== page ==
teachers

This Week in Oklahoma Politics, KOSU's Michael Cross talks with Republican Political Consultant Neva Hill and ACLU Oklahoma Executive Director Ryan Kiesel about accusations of thousands of dollars in back child support against House Appropriations Chairman Kevin Wallace, legislators are heading into the 2019 session with more than 2,800 bills and one of those is a bipartisan measure to make State Question 780 retroactive.

Updated Monday at 10:16 a.m.ET.

Los Angeles public school teachers went on strike Monday morning, a result of failed negotiations between the teachers union and the school district.

The strike has looked inevitable since Friday, when United Teachers Los Angeles rejected another offer from district leaders.

"We are more convinced than ever that the district won't move without a strike," declared union President Alex Caputo-Pearl at a Sunday press conference.

Jacob McCleland / Oklahoma Public Media Exchange

Twenty-nineteen means a new governor for Oklahoma and a fresh class of state legislators — nearly 40 percent of whom have zero political experience. It’s a new year, but the state government’s slate hasn’t been wiped clean.

Here’s a roundup of some of the biggest policy issues on deck for the upcoming year and legislative session.

Energy & Environment

Jack Silva didn't know anything about how children learn to read. What he did know is that a lot of students in his district were struggling.

Silva is the chief academic officer for Bethlehem, Pa., public schools. In 2015, only 56 percent of third-graders were scoring proficient on the state reading test. That year, he set out to do something about that.

"It was really looking yourself in the mirror and saying, 'Which 4 in 10 students don't deserve to learn to read?' " he recalls.

You're reading NPR's weekly roundup of education news.

The Education Department hatches plan to fix troubled TEACH grant

The Education Department plans to erase debt for thousands of teachers whose TEACH grants were converted to loans, after an almost year-long NPR investigation into the troubled federal program.

Kentucky's Supreme Court has struck down a pension law that spurred thousands of the state's teachers to protest last spring.

The court ruled that the way the pension bill was passed didn't give state lawmakers a "fair opportunity" to consider it. In a surprise maneuver, both chambers pushed the measure through in a matter of hours — before the public and even some lawmakers had had a chance to read it.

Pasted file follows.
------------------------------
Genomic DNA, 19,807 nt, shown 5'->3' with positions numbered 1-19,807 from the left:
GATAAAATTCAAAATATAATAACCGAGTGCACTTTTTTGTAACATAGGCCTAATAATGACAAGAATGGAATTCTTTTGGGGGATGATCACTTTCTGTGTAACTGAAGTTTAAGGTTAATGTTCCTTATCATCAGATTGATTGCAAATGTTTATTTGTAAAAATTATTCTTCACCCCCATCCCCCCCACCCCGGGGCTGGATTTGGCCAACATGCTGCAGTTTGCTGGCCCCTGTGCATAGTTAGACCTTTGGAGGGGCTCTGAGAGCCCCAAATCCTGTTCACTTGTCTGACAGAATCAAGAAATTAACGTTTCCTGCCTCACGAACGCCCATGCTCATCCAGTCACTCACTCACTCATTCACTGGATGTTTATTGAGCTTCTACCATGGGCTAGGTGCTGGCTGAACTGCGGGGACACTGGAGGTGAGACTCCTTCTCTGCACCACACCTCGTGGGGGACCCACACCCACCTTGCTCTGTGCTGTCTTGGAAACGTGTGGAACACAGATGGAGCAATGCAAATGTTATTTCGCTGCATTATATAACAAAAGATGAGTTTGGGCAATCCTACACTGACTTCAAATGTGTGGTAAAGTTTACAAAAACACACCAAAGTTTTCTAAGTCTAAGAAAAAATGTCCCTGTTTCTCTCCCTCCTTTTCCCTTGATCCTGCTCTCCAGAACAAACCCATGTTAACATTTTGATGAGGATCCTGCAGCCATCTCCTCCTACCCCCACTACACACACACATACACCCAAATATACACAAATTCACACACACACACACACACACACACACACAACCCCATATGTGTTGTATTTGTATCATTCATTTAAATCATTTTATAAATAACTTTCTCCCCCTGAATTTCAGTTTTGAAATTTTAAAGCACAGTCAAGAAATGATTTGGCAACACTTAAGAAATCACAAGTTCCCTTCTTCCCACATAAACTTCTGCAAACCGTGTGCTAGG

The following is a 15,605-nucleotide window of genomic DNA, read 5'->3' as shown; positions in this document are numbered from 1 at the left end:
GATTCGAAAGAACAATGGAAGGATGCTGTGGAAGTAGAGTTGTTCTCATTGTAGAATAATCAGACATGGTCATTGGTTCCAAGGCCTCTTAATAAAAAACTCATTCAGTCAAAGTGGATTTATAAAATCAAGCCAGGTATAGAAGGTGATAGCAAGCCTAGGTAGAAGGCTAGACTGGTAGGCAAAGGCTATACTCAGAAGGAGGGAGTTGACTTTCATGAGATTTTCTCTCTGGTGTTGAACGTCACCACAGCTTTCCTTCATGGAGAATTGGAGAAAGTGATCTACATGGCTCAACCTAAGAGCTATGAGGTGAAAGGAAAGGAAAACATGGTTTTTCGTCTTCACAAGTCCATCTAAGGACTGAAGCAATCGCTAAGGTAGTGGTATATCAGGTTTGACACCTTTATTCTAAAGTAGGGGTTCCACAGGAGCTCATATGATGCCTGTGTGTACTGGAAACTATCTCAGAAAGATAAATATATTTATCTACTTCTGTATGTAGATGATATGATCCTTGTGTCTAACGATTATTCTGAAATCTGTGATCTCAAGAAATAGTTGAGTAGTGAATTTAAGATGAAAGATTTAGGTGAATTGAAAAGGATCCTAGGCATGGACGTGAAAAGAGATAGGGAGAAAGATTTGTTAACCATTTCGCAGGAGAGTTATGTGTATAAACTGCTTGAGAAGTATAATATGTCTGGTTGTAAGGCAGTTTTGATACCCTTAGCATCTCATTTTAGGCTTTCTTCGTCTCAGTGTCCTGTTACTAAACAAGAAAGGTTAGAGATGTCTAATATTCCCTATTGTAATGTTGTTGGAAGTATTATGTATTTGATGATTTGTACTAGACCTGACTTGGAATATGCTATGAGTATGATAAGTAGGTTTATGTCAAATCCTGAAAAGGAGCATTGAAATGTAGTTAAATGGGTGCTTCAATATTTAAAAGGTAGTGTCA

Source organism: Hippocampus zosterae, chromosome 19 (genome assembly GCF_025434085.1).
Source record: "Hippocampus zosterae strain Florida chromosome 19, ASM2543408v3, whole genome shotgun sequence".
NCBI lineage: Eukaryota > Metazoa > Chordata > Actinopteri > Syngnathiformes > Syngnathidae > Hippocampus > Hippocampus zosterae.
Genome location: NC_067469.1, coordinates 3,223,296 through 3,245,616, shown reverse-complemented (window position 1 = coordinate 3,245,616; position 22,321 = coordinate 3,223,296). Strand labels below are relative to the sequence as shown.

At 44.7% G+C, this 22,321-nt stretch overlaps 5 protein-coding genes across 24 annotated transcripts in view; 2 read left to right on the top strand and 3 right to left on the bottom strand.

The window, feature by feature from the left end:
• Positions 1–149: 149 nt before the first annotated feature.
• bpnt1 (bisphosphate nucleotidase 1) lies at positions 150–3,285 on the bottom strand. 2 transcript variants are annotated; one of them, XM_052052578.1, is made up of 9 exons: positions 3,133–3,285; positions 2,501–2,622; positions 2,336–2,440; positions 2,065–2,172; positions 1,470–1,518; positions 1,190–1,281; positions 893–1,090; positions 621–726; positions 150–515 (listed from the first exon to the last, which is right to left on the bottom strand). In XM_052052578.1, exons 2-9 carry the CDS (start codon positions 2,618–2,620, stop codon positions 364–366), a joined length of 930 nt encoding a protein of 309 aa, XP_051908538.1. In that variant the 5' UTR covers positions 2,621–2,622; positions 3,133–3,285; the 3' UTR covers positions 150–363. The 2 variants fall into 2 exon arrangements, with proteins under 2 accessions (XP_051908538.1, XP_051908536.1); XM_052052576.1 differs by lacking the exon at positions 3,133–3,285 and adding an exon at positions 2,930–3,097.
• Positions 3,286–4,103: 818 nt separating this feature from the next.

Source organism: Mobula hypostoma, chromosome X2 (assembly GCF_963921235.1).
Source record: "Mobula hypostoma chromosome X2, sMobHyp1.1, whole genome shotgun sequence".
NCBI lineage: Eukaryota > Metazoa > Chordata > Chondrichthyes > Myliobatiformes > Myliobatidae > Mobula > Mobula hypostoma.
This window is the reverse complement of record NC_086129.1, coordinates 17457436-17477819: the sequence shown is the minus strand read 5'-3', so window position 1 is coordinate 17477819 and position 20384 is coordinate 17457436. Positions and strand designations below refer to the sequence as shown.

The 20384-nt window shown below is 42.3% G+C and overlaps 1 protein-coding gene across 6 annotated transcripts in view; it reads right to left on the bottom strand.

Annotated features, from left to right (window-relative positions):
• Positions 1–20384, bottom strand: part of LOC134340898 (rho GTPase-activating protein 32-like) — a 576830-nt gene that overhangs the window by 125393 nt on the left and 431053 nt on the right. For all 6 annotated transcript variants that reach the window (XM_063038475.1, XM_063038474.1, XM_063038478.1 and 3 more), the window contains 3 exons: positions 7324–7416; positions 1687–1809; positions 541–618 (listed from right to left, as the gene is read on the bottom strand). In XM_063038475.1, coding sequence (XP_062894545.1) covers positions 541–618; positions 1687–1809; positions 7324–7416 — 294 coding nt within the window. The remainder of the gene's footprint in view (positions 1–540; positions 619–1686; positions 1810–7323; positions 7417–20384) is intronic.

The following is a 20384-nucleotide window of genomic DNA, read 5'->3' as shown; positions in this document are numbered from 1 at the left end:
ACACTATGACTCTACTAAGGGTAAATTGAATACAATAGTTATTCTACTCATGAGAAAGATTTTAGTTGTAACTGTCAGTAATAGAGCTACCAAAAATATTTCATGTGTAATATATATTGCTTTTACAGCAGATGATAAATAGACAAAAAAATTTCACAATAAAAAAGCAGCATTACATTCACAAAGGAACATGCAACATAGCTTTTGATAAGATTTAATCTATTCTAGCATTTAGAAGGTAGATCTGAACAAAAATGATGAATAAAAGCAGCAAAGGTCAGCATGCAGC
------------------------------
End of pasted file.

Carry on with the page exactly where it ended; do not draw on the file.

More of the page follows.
For public school teacher Kaitlyn McCollum, even simple acts like washing dishes or taking a shower can fill her with dread.

"It will just hit me like a ton of bricks," McCollum says. " 'Oh my God, I owe all of that money.' And it's, like, a knee-buckling moment of panic all over again."

She and her family recently moved to a much smaller, older house. One big reason for the downsizing: a $24,000 loan that McCollum has been unfairly saddled with because of a paperwork debacle at the U.S. Department of Education.

When she's trying to decide which art supplies to buy for her class, Tennessee art teacher Cassie Stephens hops on Instagram. She'll post the question on her Instagram story, and within minutes, other art teachers will send her ideas and videos.

Hello! We know there's a lot of news out there, but we're bringing you an education-centric take on the midterms, with big results in some key states.

Arizona

Emily Wendler / StateImpact Oklahoma

It’s about 9 p.m. in Coweta, a rural town south east of Tulsa.

The election results are still trickling in as Cyndi Ralston, a second-grade teacher -turned Democratic political candidate, steps on to the stage in the small event space where she’s having her watch party.

Framed by red, white and blue balloons, Ralston tells the crowd of about 30 supporters why she decided to run for the House District 12 seat.

“I ran this year so that no teacher would have to walkout again,” she said. “I ran this year so that no family would have to lose their insurance again.”

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